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Sat., Aug. 28, 2010

Editorial: Delaying information on tragedy ill-advised

It is such a sad and strange story.

Sad, because a beloved pastor, widely known plant farmer and Spokane Valley businessman was killed late Wednesday night at his nursery by a Spokane Valley police officer driving an unmarked police car.

Strange, because as of this morning not much more is known than that.

What prompted W. Scott Creach, 74, to grab his pistol and investigate his property? Why was an unmarked police car parked on his premises? Did the officer call first? What caused the officer to pull the trigger? What is the officer’s name?

Law enforcement leaders tell us that officers don’t get special treatment. Some tell us that they ought to be held to a higher standard. But the rules are clearly different when one of them is involved in a fatal incident. It is department policy to forgo an interview with an officer for the first 48 hours. Policy also dictates that an officer not be named for the first 72 hours.

That’s why the details are sketchy. But Spokane police Maj. Scott Stephens said no further information will be released until next Thursday, which is more than a week after the incident. This only raises more questions. When will the shooter be interviewed? Will he or she be named once the 72 hours has passed? If not, what’s special about this case? What about witnesses? Are there any witnesses?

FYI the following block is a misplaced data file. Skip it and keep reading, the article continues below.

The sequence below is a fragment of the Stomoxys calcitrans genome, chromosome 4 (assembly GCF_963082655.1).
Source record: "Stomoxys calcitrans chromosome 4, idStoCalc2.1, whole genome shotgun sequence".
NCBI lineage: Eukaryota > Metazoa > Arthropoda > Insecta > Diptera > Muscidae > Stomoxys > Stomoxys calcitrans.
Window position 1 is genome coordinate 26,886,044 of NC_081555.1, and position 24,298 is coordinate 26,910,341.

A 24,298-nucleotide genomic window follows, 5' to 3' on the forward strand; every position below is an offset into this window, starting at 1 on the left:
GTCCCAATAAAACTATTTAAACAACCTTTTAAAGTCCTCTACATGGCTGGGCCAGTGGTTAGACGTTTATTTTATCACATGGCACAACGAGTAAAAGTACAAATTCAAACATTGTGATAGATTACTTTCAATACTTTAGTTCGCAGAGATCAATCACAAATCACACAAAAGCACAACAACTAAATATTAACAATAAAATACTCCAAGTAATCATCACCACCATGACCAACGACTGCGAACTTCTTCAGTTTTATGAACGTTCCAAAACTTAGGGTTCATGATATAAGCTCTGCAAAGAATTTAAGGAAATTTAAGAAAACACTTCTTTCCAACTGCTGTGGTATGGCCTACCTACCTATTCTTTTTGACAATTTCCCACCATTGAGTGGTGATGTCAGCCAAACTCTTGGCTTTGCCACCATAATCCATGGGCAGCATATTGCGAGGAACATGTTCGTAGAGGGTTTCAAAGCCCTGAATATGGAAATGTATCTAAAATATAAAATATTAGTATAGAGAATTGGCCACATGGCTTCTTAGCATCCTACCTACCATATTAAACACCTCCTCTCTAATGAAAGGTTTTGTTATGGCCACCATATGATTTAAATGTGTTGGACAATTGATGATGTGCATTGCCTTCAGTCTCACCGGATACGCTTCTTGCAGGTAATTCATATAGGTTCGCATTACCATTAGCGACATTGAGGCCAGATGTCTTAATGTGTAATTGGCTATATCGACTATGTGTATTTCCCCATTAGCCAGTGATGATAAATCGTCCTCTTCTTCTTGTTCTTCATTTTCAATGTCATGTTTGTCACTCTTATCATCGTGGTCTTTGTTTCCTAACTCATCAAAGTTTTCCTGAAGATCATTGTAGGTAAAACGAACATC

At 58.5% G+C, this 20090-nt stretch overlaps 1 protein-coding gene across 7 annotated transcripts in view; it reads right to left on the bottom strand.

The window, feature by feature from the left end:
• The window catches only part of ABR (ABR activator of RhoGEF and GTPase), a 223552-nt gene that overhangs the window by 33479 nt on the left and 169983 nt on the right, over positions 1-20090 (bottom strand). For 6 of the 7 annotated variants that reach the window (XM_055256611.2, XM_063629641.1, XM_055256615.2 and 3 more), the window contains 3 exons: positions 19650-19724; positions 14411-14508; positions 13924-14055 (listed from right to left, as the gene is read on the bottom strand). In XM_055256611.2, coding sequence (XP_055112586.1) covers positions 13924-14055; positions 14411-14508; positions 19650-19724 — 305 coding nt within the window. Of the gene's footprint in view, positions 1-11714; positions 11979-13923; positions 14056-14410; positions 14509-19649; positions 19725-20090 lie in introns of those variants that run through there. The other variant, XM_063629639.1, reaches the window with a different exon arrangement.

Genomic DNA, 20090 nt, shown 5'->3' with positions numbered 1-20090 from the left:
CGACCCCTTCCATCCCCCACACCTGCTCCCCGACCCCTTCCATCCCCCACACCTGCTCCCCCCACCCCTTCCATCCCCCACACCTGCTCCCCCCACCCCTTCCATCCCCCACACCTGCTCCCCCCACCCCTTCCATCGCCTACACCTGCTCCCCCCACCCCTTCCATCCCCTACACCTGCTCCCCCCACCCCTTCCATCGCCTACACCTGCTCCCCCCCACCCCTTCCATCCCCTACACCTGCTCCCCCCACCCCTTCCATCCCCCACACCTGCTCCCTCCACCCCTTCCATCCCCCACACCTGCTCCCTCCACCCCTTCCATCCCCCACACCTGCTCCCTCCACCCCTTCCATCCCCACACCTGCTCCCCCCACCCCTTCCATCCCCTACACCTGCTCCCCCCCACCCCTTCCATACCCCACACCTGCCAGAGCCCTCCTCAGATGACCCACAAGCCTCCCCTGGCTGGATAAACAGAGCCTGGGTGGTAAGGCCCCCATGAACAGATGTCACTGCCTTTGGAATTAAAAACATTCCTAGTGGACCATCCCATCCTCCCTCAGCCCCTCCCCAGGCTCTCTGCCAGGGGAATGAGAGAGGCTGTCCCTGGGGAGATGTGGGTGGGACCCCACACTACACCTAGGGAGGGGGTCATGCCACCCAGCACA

It is not unusual for police to conduct interviews, name suspects and release far more details in the first few days when an officer is not involved in a shooting or is the victim of a shooting. It is rare to wait more than a week.

In a statement released Friday, Spokane County Sheriff Ozzie Knezovich cautioned that “the lives of all involved will never be the same.” That’s true in all fatal shootings. He also asked that the public refrain from speculation, but it’s the absence of information and the duration of official silence that fuels the guesswork.

The Spokane Police Department is leading the investigation as part of an agreement with the Sheriff’s Office to avoid conflict-of-interest charges. That change, implemented in 2007, was smart because it directly addressed the public perception that such cases get whitewashed. But this information lockdown has the opposite effect.

Knezovich says the public will be apprised when “all of the facts surrounding this incident are known.” (The Sheriff’s Office is under contract with Spokane Valley to provide law enforcement.) This isn’t how information is normally disseminated by his office or any other law enforcement agency. The standard procedure is to release the facts as they are learned, because it is impossible to know when they will stop emerging. That’s as it should be if the public is to be properly informed.

The timely release of information is particularly important in a case like this, because it engenders trust that law enforcement is working for that public, not itself.

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